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New AMD 'Llano' processors promise graphics 60% faster than Intel

Chris Finnamore
14 Jun 2011
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AMD has just lifted the embargo on its new graphics-equipped Accelerated Processing Unit (APU) chips, going by the name of Llano.

AMD today lifted the embargo on its new Accelerated Processing Unit (APU) chips, going by the name of Llano.

Like Intel's current Sandy Bridge range of processors, AMD's new chips have integrated graphics, and the company is at pains to point out their gaming and multimedia power. During the launch of the processors in Abu Dhabi, it was mentioned several times that more than half of the die is taken up with graphics hardware.

The APUs consist of between two and four 'Stars' cores, which are similar to the K10 cores found in the current range of Phenom II processors, but based on a 32nm rather than 45nm process. AMD's presentations focussed almost entirely on the mobile processors, which will have a Thermal Design Power (TDP) rating of 35W or 45W, depending on clock speed - the chips all run between 2.3 and 2.6GHz.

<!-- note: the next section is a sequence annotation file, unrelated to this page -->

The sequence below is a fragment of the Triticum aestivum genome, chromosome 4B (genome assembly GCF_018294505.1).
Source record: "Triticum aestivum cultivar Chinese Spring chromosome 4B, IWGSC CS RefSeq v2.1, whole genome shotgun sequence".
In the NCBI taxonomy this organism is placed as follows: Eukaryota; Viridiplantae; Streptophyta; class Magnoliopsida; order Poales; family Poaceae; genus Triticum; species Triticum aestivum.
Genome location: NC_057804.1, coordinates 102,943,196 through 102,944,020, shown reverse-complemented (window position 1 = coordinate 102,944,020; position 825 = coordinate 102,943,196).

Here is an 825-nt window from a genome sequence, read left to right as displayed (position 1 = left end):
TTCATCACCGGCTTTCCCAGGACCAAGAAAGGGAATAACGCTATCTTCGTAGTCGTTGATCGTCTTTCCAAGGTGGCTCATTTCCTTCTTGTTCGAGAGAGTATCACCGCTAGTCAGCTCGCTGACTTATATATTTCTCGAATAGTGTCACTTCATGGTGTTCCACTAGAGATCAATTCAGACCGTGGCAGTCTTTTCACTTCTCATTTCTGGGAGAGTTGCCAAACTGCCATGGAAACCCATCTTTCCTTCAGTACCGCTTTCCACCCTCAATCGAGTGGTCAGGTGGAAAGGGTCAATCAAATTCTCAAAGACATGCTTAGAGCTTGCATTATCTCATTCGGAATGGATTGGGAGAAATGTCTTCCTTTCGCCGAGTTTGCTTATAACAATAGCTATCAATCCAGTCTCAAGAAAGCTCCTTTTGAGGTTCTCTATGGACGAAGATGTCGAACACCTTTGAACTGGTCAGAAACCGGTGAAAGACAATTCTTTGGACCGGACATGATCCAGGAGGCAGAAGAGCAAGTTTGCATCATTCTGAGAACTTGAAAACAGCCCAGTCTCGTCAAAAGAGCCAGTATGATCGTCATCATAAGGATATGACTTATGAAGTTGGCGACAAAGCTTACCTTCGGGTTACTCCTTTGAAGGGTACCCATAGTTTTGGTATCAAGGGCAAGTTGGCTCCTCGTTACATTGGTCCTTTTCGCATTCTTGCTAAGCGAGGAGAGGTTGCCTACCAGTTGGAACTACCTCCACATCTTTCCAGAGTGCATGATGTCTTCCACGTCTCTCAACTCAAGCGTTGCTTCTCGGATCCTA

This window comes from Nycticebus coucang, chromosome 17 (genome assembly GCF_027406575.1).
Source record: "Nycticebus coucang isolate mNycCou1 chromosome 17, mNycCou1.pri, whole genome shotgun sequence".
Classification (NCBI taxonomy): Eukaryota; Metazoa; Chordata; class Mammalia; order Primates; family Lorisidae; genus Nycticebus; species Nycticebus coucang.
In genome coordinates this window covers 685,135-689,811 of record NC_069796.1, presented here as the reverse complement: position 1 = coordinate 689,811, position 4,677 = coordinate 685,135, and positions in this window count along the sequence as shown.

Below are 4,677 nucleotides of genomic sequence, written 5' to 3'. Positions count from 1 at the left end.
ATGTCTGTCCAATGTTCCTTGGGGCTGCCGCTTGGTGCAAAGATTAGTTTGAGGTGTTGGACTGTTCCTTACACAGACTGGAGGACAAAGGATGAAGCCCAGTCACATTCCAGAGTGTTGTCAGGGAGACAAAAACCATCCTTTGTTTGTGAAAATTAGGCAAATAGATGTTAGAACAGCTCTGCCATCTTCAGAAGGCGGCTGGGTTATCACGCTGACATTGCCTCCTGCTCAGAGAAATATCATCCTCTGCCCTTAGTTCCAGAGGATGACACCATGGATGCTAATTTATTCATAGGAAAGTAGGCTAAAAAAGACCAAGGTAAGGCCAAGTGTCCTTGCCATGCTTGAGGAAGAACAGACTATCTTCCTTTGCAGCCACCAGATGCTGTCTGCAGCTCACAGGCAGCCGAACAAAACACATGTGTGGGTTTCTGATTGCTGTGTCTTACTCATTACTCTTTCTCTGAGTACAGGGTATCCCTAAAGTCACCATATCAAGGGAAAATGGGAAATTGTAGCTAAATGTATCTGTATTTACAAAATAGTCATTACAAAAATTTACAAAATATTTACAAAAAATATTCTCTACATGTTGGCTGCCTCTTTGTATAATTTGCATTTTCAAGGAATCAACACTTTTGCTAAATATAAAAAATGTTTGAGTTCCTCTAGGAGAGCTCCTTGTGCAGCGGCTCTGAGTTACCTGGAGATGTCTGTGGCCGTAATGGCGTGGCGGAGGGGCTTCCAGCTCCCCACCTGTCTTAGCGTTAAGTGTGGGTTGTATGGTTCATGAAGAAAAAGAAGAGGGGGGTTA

Llano die

AMD was at pains to stress the power of the new chip's built-in GPU

There will be three different models: the A4, A6 and A8. A4s will have 2MB of Level 2 cache while A6 and A8 processors will have 4MB, but the main differences are in the graphics. The A4 has 240 stream processors and a 444MHz clock speed, the A6 320 stream processors and a 400MHz core, while the top-of-the-range A8 has 400 stream processors and a core running at 444MHz. This compares favourably to lower-end AMD graphics cards such as the Radeon HD 6450, with its 160 stream processors and 750MHz core speed.

According to AMD, Llano chips are significantly faster than Intel's Sandy Bridge processors in games. The company claims that during AMD's in-house tests of Left4Dead 2 running at 1,366 x 768, Intel's Core i5-2520M managed 44fps, while the Llano A4 ran at 61fps, the A6 at 63fps and the A8 at 68fps. Unlike Intel's processors, Llano chips support DirectX 11 (the latest version), and a live demo of Codemasters' Dirt 3 rally game showed a Llano laptop could run the game smoothly in DX11 mode.

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